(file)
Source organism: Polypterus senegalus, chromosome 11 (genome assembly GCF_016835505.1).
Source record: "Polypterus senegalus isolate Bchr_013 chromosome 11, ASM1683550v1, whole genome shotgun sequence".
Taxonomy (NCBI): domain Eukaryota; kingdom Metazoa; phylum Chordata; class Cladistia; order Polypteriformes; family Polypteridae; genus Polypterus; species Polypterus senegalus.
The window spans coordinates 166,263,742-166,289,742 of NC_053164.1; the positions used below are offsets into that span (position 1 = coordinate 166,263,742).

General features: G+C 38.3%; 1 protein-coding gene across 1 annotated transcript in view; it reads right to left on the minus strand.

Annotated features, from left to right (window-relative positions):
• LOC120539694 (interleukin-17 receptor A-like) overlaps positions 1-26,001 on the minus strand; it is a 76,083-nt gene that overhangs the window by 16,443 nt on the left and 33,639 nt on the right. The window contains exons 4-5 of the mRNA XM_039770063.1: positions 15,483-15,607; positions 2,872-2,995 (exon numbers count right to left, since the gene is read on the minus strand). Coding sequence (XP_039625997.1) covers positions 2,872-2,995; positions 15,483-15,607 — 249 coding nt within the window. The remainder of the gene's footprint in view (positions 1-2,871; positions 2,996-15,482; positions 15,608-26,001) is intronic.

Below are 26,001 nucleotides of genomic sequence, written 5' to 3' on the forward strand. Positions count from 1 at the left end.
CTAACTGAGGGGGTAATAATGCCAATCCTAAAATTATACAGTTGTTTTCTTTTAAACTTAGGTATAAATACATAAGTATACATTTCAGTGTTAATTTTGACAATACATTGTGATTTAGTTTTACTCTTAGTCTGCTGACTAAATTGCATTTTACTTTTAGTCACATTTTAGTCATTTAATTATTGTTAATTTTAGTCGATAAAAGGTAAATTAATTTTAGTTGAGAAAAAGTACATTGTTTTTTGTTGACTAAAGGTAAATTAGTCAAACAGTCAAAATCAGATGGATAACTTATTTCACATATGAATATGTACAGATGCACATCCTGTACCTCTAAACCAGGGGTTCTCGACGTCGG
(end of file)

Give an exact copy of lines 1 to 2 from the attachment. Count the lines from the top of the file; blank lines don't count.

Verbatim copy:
Source organism: Polypterus senegalus, chromosome 11 (genome assembly GCF_016835505.1).
Source record: "Polypterus senegalus isolate Bchr_013 chromosome 11, ASM1683550v1, whole genome shotgun sequence".